As a ‘People-First’ solution-driven organisation, we at ProMedical promote finding ‘solutions’ to problems. As we continue supporting the NHS with flexible healthcare workforce solutions, we understand the issues our healthcare workers face daily. The NHS is working tirelessly to address the staffing crises across the UK and is working in collaboration with the flexible workforce industry constantly to resolve the challenges. With the work of great charities such as Doctors in Distress, progress will be made to support all the wonderful healthcare workers across the UK. While the data is concerning at present, championing for positive change must prevail. Opening up conversations, encouraging communication, and raising awareness on the crucial topics relevant to the healthcare workforce can change thinking and therefore action in the long term.

The sad statistics reveal

Doctors in Distress work to prevent suicides within the medical profession by preventing and highlighting the critical causative factors that lead to such despair.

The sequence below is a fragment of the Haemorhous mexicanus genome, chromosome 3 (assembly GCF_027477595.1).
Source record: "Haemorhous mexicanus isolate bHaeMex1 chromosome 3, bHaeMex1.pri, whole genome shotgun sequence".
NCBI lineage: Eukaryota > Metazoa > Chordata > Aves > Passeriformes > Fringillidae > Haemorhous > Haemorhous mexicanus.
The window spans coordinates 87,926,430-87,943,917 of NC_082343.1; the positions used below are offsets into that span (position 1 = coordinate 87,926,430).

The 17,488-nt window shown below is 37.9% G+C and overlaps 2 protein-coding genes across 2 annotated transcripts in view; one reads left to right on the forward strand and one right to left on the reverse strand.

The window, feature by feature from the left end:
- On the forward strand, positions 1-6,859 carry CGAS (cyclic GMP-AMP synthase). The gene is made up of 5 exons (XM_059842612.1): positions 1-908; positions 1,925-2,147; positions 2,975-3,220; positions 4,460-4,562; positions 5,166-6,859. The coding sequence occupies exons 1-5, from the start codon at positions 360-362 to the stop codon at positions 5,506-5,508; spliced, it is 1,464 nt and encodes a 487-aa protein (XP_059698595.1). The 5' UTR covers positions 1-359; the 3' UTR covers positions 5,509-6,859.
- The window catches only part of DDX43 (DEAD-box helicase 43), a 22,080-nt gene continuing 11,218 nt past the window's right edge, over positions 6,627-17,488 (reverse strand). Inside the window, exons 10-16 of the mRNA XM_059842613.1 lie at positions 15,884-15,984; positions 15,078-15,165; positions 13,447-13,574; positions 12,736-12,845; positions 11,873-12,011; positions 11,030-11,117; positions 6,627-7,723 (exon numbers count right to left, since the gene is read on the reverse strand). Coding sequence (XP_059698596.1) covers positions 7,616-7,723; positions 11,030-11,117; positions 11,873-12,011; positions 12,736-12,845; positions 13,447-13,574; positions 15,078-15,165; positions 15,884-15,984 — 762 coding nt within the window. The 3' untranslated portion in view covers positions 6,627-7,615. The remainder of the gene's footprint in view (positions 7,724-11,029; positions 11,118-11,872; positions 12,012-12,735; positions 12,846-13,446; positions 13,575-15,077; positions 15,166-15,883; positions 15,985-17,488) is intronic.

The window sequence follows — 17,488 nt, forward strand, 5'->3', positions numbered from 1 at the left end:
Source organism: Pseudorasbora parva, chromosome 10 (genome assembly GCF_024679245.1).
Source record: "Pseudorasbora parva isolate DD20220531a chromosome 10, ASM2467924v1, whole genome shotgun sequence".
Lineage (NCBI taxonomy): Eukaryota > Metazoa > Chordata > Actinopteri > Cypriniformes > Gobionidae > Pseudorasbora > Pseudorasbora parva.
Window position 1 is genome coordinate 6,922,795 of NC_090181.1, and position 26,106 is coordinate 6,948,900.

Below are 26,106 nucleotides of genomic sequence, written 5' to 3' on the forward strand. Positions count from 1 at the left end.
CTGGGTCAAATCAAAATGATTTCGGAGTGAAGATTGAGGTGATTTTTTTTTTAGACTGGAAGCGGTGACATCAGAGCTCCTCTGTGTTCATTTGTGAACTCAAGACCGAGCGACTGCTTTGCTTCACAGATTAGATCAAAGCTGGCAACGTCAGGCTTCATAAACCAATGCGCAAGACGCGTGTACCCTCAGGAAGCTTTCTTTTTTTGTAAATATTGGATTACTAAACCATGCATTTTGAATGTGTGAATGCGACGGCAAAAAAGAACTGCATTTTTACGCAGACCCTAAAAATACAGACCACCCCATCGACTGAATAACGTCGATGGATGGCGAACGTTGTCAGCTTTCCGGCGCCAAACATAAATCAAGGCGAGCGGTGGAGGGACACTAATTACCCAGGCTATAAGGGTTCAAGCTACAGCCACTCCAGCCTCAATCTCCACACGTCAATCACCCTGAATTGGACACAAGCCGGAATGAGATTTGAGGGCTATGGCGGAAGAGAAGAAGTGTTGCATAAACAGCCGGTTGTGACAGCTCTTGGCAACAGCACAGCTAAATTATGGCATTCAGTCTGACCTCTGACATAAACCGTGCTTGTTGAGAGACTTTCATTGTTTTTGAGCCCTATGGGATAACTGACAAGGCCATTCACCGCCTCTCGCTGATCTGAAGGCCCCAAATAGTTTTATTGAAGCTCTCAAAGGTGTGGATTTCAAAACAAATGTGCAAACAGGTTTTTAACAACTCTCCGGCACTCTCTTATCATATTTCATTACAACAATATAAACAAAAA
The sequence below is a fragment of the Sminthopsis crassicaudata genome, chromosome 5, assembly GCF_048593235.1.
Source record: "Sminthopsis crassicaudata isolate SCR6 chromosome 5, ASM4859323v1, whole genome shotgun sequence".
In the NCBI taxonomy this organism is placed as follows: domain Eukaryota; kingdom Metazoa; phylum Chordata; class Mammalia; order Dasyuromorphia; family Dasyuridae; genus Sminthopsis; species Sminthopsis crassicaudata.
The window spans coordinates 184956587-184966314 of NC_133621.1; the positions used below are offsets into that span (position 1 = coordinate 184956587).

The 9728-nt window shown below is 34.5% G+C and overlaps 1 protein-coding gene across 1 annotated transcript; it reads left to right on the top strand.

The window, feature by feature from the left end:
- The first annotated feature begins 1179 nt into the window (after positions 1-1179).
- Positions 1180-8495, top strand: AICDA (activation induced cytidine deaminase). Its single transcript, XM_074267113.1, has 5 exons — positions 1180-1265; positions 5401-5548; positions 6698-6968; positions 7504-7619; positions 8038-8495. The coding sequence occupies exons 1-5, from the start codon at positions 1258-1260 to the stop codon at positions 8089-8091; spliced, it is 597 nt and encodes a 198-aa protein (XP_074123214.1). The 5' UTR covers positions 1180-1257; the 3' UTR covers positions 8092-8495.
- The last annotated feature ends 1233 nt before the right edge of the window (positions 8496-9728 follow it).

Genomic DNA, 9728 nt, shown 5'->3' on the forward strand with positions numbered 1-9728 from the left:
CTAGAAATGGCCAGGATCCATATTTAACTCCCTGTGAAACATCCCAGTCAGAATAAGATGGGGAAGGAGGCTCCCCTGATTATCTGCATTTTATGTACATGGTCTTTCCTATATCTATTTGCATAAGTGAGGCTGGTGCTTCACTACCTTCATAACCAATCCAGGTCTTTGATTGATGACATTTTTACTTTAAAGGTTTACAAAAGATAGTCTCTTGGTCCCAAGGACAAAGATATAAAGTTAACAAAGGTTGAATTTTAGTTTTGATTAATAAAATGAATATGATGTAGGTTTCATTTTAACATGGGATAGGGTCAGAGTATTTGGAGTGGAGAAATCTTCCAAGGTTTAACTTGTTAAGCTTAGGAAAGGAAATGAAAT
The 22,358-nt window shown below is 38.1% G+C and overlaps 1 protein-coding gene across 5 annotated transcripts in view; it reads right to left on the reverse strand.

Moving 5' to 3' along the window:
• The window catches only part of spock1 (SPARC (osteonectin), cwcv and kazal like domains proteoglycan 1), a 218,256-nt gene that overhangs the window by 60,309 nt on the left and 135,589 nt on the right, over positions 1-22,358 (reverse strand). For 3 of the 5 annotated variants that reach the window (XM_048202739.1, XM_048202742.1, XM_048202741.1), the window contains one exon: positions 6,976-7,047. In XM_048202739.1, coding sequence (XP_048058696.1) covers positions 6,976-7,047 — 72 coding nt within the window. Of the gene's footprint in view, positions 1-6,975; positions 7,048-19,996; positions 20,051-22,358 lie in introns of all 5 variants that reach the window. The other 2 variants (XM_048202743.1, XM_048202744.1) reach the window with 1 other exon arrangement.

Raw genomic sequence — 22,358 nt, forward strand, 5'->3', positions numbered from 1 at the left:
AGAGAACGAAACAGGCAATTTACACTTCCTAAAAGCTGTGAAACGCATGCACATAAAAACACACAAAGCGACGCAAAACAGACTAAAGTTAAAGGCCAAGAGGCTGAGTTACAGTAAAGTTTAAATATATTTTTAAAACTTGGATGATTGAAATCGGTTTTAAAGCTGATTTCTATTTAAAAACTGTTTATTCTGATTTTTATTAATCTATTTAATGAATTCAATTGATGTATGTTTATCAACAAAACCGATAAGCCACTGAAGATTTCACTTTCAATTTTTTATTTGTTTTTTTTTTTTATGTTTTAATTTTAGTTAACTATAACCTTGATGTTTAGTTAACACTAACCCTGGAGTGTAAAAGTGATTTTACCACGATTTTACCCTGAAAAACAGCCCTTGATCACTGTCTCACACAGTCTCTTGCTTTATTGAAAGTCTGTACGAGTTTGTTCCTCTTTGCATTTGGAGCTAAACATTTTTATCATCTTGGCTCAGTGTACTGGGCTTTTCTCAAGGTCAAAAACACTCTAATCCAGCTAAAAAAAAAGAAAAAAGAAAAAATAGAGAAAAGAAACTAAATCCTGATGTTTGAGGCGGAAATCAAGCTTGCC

Did you know that doctors are between 2 to 5 times more likely to take their own life than other members of the public? Charities such as Doctors in Distress aim to raise awareness about the harrowing data that exists while providing a safe space for shared experiences.

The staggering data shows that:

  • Currently, one doctor dies by suicide approximately every three weeks.
  • Doctors are two to five times more likely to die by suicide than the general population.
  • Female doctors have higher rates of suicide, two and a half to four times increased rate of suicide compared to an age-matched group.
  • Junior doctors were 2.9 times more likely to report a culture of bullying than GPs or Consultants.

In a survey carried out by Doctors in Distress in 2019, the results found many (90%) of the respondents (Doctors) felt the healthcare arena has a culture of viewing excessive stress/workload as the norm. Healthcare has always been a stressful career, with life-saving decisions made daily, but the stress levels experienced at present may well be leading to mental health issues among healthcare workers.